Iran Opposition Leader Quits Party After Long House Arrest

Mehdi Karrubi, a top Iranian opposition leader who has been under house arrest for nearly six years, has resigned as secretary-general of his party.

Karrubi wrote in a letter to the National Trust party that his resignation is an effort to preserve unity ahead of the May presidential election.

"Considering my situation since [2011] and given that I do not know how long this will last, I ask my friends to accept my resignation," wrote Karrubi, according to the reformist newspaper Shargh.

His son, Hossein Karrubi, confirmed his father's resignation.

Karrubi, 79, and Mir Hossein Musavi were reformist candidates and leaders of the Green movement in the controversial 2009 presidential election.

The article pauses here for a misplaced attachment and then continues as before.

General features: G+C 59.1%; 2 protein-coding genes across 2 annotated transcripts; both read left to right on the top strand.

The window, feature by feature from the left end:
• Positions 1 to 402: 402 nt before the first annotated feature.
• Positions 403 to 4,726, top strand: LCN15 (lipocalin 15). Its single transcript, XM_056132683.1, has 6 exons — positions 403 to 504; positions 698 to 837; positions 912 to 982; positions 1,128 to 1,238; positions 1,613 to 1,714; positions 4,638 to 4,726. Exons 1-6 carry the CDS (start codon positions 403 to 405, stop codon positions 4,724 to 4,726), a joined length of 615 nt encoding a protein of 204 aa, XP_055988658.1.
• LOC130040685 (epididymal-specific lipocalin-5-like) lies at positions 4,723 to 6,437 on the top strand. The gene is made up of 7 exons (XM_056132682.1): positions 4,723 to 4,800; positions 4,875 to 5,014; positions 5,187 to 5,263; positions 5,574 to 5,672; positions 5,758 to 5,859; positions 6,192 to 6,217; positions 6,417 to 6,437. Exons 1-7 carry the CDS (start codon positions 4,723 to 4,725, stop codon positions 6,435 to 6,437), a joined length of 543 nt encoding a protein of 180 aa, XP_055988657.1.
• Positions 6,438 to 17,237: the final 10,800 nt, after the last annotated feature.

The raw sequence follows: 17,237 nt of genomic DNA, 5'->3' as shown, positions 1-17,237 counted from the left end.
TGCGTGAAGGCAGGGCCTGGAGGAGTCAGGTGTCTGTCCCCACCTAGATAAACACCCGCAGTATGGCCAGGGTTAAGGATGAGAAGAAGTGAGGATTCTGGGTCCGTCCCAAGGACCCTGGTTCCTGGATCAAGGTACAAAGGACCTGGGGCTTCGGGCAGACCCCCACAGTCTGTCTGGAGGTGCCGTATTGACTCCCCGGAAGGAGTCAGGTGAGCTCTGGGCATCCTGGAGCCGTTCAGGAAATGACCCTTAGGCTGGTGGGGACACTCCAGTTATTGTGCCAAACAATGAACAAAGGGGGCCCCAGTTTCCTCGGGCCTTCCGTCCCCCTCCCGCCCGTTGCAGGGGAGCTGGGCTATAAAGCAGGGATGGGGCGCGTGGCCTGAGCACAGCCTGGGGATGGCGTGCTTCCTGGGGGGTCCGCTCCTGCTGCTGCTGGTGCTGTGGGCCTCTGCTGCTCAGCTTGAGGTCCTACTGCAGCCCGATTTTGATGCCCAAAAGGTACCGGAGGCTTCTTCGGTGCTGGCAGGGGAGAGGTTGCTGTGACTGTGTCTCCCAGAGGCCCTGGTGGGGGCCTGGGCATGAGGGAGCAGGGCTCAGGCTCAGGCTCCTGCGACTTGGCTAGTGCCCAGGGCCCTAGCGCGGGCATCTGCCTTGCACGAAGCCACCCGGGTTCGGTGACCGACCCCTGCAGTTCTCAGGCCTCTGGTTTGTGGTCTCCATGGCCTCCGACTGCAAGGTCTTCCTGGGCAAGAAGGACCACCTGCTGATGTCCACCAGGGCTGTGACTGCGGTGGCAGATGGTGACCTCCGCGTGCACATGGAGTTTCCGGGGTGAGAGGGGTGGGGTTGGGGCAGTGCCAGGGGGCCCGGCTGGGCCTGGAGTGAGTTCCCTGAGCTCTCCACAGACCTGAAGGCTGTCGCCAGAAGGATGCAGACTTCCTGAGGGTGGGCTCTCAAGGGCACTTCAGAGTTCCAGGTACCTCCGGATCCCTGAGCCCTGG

Less than two years after questioning the victory of hard-line candidate Mahmud Ahmadinejad and leading mass protests in Iran, both leaders and their wives were put under house arrest for what officials call "the sedition."

The National Trust party was banned after the election.

Karrubi, Musavi, and their supporters have repeatedly asked for the two leaders to be tried in court, but officials have thus far refused.

Sadegh Larijani, the conservative head of the judiciary, said on December 26 that the "sedition dossier is still open and will be examined."

Iranian President Hassan Rohani, a relative moderate, had promised during his 2013 campaign to secure the release of Karrubi and Musavi.

With reporting by AFP and Trend